16:19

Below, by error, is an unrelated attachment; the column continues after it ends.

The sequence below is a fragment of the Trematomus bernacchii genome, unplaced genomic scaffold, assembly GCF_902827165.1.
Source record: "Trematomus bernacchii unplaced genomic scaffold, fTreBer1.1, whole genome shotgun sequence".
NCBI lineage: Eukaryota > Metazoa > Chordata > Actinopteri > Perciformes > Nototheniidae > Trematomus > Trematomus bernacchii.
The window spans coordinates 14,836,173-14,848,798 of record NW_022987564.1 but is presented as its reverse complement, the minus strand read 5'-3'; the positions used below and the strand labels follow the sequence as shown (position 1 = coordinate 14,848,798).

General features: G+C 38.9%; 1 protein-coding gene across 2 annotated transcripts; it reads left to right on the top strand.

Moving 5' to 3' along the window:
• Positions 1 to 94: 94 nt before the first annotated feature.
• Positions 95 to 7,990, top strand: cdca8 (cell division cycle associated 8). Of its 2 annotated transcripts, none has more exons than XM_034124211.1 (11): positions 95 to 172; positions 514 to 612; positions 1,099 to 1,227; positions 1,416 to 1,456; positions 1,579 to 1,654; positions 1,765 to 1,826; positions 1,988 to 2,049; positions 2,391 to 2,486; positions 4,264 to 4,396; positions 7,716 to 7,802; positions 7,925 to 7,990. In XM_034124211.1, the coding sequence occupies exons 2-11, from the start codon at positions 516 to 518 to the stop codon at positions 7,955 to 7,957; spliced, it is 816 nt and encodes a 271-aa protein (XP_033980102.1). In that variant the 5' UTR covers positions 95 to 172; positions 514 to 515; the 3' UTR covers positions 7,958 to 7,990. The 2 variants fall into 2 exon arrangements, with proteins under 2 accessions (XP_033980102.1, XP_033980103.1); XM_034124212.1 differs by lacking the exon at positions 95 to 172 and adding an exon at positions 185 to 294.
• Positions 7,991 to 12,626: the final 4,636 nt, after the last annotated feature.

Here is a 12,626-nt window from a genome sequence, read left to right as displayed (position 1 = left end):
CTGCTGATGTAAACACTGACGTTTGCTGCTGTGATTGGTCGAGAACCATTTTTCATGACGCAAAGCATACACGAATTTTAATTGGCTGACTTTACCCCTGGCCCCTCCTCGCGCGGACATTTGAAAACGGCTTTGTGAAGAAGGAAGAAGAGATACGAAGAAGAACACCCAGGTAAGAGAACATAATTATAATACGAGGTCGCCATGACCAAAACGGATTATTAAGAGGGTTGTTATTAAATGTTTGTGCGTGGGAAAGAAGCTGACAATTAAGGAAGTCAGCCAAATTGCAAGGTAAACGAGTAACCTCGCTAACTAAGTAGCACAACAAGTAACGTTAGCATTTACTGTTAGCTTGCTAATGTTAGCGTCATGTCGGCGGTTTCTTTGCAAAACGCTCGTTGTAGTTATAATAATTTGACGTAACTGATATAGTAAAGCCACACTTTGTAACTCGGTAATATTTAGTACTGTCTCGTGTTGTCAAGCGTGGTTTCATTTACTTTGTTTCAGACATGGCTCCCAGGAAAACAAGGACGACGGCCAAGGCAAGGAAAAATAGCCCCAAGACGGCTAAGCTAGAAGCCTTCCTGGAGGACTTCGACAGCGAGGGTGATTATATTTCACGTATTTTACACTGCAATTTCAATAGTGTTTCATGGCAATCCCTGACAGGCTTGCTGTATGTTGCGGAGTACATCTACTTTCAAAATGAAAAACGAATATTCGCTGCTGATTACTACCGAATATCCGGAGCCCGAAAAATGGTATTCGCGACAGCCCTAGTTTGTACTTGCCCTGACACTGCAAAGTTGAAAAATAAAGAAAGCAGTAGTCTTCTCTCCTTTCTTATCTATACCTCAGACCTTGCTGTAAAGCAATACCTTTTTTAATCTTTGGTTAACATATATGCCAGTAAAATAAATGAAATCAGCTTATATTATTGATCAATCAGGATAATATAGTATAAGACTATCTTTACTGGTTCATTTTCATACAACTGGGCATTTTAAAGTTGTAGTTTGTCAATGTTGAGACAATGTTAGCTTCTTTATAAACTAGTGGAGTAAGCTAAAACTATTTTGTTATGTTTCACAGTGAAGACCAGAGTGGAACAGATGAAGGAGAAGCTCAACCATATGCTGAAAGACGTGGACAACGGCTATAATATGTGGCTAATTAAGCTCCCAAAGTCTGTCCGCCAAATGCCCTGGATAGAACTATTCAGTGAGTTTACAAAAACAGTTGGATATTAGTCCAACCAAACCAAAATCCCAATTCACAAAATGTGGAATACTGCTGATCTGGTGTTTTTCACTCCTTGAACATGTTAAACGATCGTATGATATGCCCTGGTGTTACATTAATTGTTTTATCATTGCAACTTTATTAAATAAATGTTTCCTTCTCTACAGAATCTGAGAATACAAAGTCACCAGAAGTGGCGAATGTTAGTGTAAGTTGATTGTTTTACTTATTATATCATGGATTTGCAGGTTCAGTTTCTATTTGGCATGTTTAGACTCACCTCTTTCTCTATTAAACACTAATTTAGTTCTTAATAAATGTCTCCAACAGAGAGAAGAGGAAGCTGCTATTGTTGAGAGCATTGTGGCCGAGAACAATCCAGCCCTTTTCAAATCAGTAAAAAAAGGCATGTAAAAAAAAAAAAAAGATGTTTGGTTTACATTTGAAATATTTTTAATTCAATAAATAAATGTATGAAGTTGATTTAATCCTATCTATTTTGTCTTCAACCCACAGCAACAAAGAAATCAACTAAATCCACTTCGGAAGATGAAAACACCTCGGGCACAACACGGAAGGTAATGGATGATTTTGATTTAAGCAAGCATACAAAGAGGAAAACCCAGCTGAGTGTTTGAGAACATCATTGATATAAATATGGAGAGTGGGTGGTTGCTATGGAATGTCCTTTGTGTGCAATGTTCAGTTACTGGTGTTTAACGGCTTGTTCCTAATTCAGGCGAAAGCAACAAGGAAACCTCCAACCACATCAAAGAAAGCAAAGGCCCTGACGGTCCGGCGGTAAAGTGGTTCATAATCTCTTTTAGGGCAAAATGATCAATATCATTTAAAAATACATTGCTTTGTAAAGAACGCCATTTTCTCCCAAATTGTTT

An interview with Dr. Harold Burstein from Dana Farber Cancer Institute in Boston, MA, chair on “Endocrine Treatment and Targeted Therapy for Hormone Receptor-Positive, HER2-Negative Metastatic Breast Cancer: ASCO Guideline Update.” This guideline updates recommendations on use of alpelisib, and the role of biomarkers and CDK4/6 inhibitors. Read the guideline at asco.org/breast-cancer-guidelines. Suggest a topic for guideline development at surveymonkey.com/r/ascoguidelinesurvey.   TRANSCRIPT [MUSIC PLAYING] SPEAKER: The purpose of this podcast is to educate and to inform. This is not a substitute for professional medical care and is not intended for use in the diagnosis or treatment of individual conditions. Guests on this podcast express their own opinions, experience, and conclusions. The mention of any product, service, organization, activity, or therapy should not be construed as an ASCO endorsement. [MUSIC PLAYING] BRITTANY HARVEY: Hello and welcome to the ASCO Guidelines podcast series brought to you by the ASCO Podcast Network, a collection of nine programs covering a range of educational and scientific content and offering enriching insight into the world of cancer care. You can find all the shows, including this one, at podcasts.asco.org. My name is Brittany Harvey. And today I'm interviewing Dr. Harold Burstein from Dana-Farber Cancer Institute in Boston, Massachusetts, chair and lead author on endocrine treatment and targeted therapy for hormone receptor-positive HER2 negative metastatic breast cancer ASCO guideline update. Thank you for being here, Dr. Burstein. HAROLD BURSTEIN: Glad to be with you. BRITTANY HARVEY: First I'd like to note that ASCO takes great care in the development of its guidelines in ensuring that the ASCO conflict of interest policy is followed for each guideline. The full conflict of interest information for this guideline panel is available online with the publication of the guideline in the Journal of Clinical Oncology. Dr. Burstein, do you have any relevant disclosures that are related to this guideline topic? HAROLD BURSTEIN: I do not. BRITTANY HARVEY: Great, thank you. Then let's delve into the content of this guideline. So first, what prompted the update of this guideline and what is the focus of this update? HAROLD BURSTEIN: So this guideline focuses on metastatic breast cancer, and in particular, estrogen receptor-positive HER2 negative metastatic breast cancer. Worldwide in 2021, actually breast cancer became the most commonly diagnosed cancer in the world, excepting superficial skin cancers. And so it is a true global health problem. And the most common type of breast cancer is estrogen receptor-positive HER2 negative breast cancer, which accounts for 70% to 75% of all cancer diagnoses in the breast cancer space, and as a consequence, also accounts for 70% to 75% of the cases of metastatic breast cancer. So it's really important from a public health point of view and a quality point of view, both in the United States and globally, to have current up-to-date guidance for the management of this most common form of breast cancer that we have. In addition, there have been several innovations in the way of targeted therapies that are coming into place for advanced ER-positive breast cancer. And increasingly, we are using genomic tests to help us understand how best to treat patients with advanced ER-positive breast cancer. So those two initiatives-- the interest in genomic testing and the use of targeted therapies-- all warranted and justified an update to the guidelines. BRITTANY HARVEY: Great. Thank you for reviewing that landscape of where we are in clinical practice for this guideline. So then I'd like to review the key recommendations that this guideline addresses. So first, should alpelisib be given to post-menopausal women and to male patients with hormone receptor-positive HER2 negative PIK3CA-mutated advanced or metastatic breast cancer? HAROLD BURSTEIN: So alpelisib, as you indicated, is a new drug. It is now FDA approved. And it is a protein kinase targeted inhibitor. And it goes after the PIK3CA-mutated tumors. And in a seminal study called the SOLAR-1 study, there was randomization to endocrine therapy alone with fulvestrant or endocrine therapy plus alpelisib for ER-positive HER2 negative breast cancer. And that study showed two important things. First was that in women whose tumors did not have a PIK3CA mutation, there was no benefit for alpelisib. However, in the women whose tumors did have a PIK3CA mutation, there was an improvement in progression-free survival with the use of this targeted drug alpelisib. So based on that, the guidelines now incorporate alpelisib into the treatment algorithm. And as a corollary, it means that all patients who have ER-positive metastatic breast cancer now need testing of the tumor to see if they have a PIK3CA mutation because that's going to guide therapy. In the guideline, we now suggest that this be a standard thing to do-- to test all tumors for PIK3CA mutation. And in those cases where there is a PIK3CA mutation to add alpelisib-based therapy with endocrine treatment typically in second or subsequent lines of therapy. BRITTANY HARVEY: Great. And thank you for reviewing the evidence base behind that recommendation. So next, what is recommended regarding the role of biomarkers in treatment selection for patients with hormone receptor-positive metastatic breast cancer? HAROLD BURSTEIN: So there are two different ways of thinking about biomarkers. One is traditional biomarkers, such as estrogen receptor, progesterone receptor, and HER2. Those are familiar to all clinicians who have been dealing with breast cancer. The second is to think about some of the newer technologies, including tumor genomic sequencing and the kind of mutational analysis we just discussed with the PIK3CA mutations. So in the breast cancer space, there are some important innovations in that latter genomic or genetic testing. One, of course, is the PIK3CA mutation testing that we now recommend for all cancers. That can be done on the primary tumor, or it can be done on cell-free or circulating tumor DNA samples from the bloodstream in most cases. The other kind of testing we do relates to ESR1 mutations. And one of the reasons that tumors become resistant to aromatase inhibitors is that they acquire mutations in the estrogen receptor itself, so-called ESR1 activating mutations. Those mutations mean that the estrogen receptor is on even in the absence of estrogen. And that accounts for probably 50% to 60% of the resistance that we see in treatment with aromatase inhibitors. So the panel really struggled with this because, on the one hand, this is not a uniformly accepted way to decide how to treat patients. On the other hand, there are a lot of data that women whose tumors have ESR1 mutations get negligible benefit from ongoing use of aromatase inhibitor therapy. So this recommendation fell into sort of our practice suggestions, which is that if you have the information on ESR1, then it probably is the case that there's very little, if any, role for ongoing aromatase inhibitor treatment. This fell short of the highest level in endorsement because, first, it's not a uniformly tested assay. And secondly, it's important to remember that these tumors can still benefit from ongoing anti-estrogen therapy with different anti-estrogens like fulvestrant. And finally, and perhaps this is the most practical issue, the way you become ESR1 mutated is usually through exposure to aromatase inhibitors. And if you've already had a patient with extensive exposure to AIs, and they need ongoing anti-estrogen therapy in the metastatic setting, it usually means you're switching treatment anyway. So that's an example of where we're sort of on the frontier of thinking about dynamic changes in the tumor as a way to select treatment for ER-positive metastatic disease. BRITTANY HARVEY: Great. That's helpful for a clinical interpretation of the recommendations and incorporating these into practice. So the final question that was addressed in this focused update was, what is the role of CDK4/6 inhibitors in the treatment of patients with hormone receptor-positive metastatic breast cancer? HAROLD BURSTEIN: So CDK4/6 inhibitors are another tyrosine kinase inhibitor class of drugs that has really emerged as an important part of first-line therapy for ER-positive metastatic disease. There have been multiple randomized trials looking at either first-line therapy with an aromatase inhibitor with or without a CDKI4/6 inhibitor, or second-line treatment typically with fulvestrant with or without a CDKI4/6 inhibitor in the metastatic setting. And the panel was able to update the guidance here based on the maturation of multiple randomized trials, as well as extensive subset analyses that have been performed by investigators associated with the individual pharmaceutical-led studies and by the FDA itself. So here are some important takeaways. The first is that in long-term follow-up, these drugs as a class are improving overall survival for women with ER-positive HER2 negative metastatic breast cancer. And for that reason, they are a very important part of the standard armamentarium for ER-positive disease. It's important to say that they also delay the onset of need for chemotherapy, and in general, are associated with a very well preserved quality of life. So this is a big win for patients with ER-positive metastatic breast cancer. We typically recommend them in the first-line setting. So if a patient has de novo metastatic disease, then they should get an endocrine therapy such as an aromatase inhibitor with a CDK4/6 inhibitor. If they've previously had adjuvant aromatase inhibitor treatment or recur while on adjuvant endocrine therapy, we often move to fulvestrant plus a CDKI4/6 inhibitor. Both settings have shown substantial benefit for this class of drugs. It's important that clinicians understand the side effects of these drugs. Neutropenia and diarrhea are common side effects associated with the various drugs. And because of the prevalence of ER-positive metastatic disease, it's really important for clinicians and all those who care for advanced breast cancer patients to know how to manage those side effects carefully. The panel discussed controversial issues, I suppose you might say, in the management. What about patients who have truly minimal metastatic disease? There aren't a lot of data on how best to think about those patients. And we all can imagine on a case-by-case basis an individual who might not need a CDK4/6 inhibitor at a given moment in time. But what was impressive when we pulled all the data was that in subset analyses, it's really hard to find a group of patients that does not benefit from the incorporation of these drugs. So that included premenopausal women who also get concurrent ovarian suppression and then endocrine therapy plus the CDK4/6 inhibitor. It included women with bone-only metastatic disease. It included women whose tumors were ER-positive but PR negative, or had other variations in ER expression. It included patients who had less rather than more metastatic cancer, including visceral disease. So in the literature, one is hard-pressed to see a subset that does not benefit meaningfully from this class of drugs. So we really wanted to reiterate in the algorithms just how important these are. They should be the standard first-line treatment for metastatic disease either paired with an AI or with fulvestrant. And so one of the other nice things that the update gave us was the opportunity to put in some fresh sort of algorithm flow sheets. I would very much encourage people to look at that. They make fantastic PowerPoint or downloadable Twitter documents if you are so inclined. But it's very clear the way the treatment should flow, which is the initial therapy is endocrine treatment plus a CDK4/6 inhibitor. While the patients are getting that, we typically test for PIK3CA mutations. In second line, if it's a PIK3CA mutated, you have the option of using alpelisib. You also might consider an older drug for PIK3CA wild type tumors called everolimus. We reiterated that recommendation in the guideline. Finally, one more thing to touch on that is emerging in the guidelines we generated and in the parallel guideline process for the ASCO guidance on chemotherapy-resistant or refractory breast cancer is the importance of genetic testing all patients who have metastatic breast cancer to look for the possibility of a BRCA1 or BRCA2 deleterious mutation, because there now is FDA approval for PARP inhibitors in the setting of metastatic disease. And one of the interesting things is that as we test more and more, we're seeing that not all the patients who are found to have a BRCA1 or 2 mutation meet the classic criteria for genetic testing-- strong family history, or say, triple-negative breast cancer. So it's really important to test, because that class of drugs, the PARP inhibitors, can be immensely helpful in women with ER-positive metastatic disease when they harbor a BRCA1 or 2 mutation. One of the things the guideline panel wrestled with and ended up putting into the sort of clinical discussion, as opposed to the strong guidance, was the 1% of patients who have PALB2 mutations. So PALB2 mutation, another hereditary predisposing factor for breast cancer. Most tumors that arise in PALB2 mutation carriers are in fact estrogen receptor positive. And a very small study, now published in the JCO, has suggested that those patients have a very high likelihood of response to PARP inhibitors. Because there were only like 15 patients in that cohort, we didn't feel that this warranted clear endorsement in the guidelines. But at the same time, everyone on the panel acknowledges that this is an active drug in that rare subset of tumors with PALB2 mutations in addition to the BRCA1 or 2 mutations. So the takeaway here is that genetic testing should be standard for all patients with advanced metastatic breast cancer to see if the patient is a candidate for a PARP inhibitor-based therapy. BRITTANY HARVEY: Definitely. Well, thank you for reviewing all of those updated recommendations and highlighting some of the ones that were still relevant to this guideline. HAROLD BURSTEIN: Work in progress. BRITTANY HARVEY: Yeah, definitely. And then finally, what is the importance of this guideline update? And how will it impact both clinical practice and what does it mean for patients? HAROLD BURSTEIN: Well, I think guidelines like this have multiple purposes. The first is to sort of describe the state of the art. And while breast cancer is a very common disease, and most clinicians who take care of a lot of cancer patients will see a lot of advanced breast cancer, I think it's still helpful to articulate the rationale for these treatment recommendations. And one of the great things about the ASCO guideline process is the thoroughness of the literature review, the thoroughness of the search to make sure we're including all important publications, and the thoughtfulness that the panel, which includes experts, patient advocates, quality of life expertise, all those things bring to bear on really thinking through what makes sense and what does not for our patients based on the best science available. So I think it is an important activity to really sort of benchmark where we're at. The second thing we've tried to do in the guideline is to introduce areas of nuanced discussion, because not every patient is the same. And I think for those who are interested and take the time to read the guideline, there really is a very nice discussion about how our panel thought about when best to use this approach and when to use a different approach. Third, there's extensive discussion of the side effects and the appropriate management of the side effects. These are drugs that do carry risks. And while by oncology standards, many of them are, quote, "well tolerated," unquote, there's no doubt that there are side effects to these drugs. And it's important for clinical teams to know how to manage them. Finally, I think by putting forward all the evidence, you make clear to investigators, to drug companies, to patients and advocates, and others who are involved in the review of new drugs what the benchmarks are and what the criteria should be for designing clinical trials and for approving new drugs. And I think we've done a nice job of framing that discussion quite handsomely in this guideline and to all of the ASCO guidelines. BRITTANY HARVEY: Great. Well, thank you so much for your work on this guideline update and for taking the time to speak with me today, Dr. Burstein. HAROLD BURSTEIN: Happy to join you and thanks very much. BRITTANY HARVEY: And thank you to all of our listeners for tuning in to the ASCO Guidelines podcast series. To read the full guideline, go to www.asco.org/breast cancer guidelines. Additionally, our annual survey for guideline topics is open for submissions. Suggest a topic for guideline development at SurveyMonkey.com /r/ascoguidelinesurvey. The link is also available in the episode notes of this podcast. If you've enjoyed what you've heard today, please rate and review the podcast and be sure to subscribe so you never miss an episode. [MUSIC PLAYING]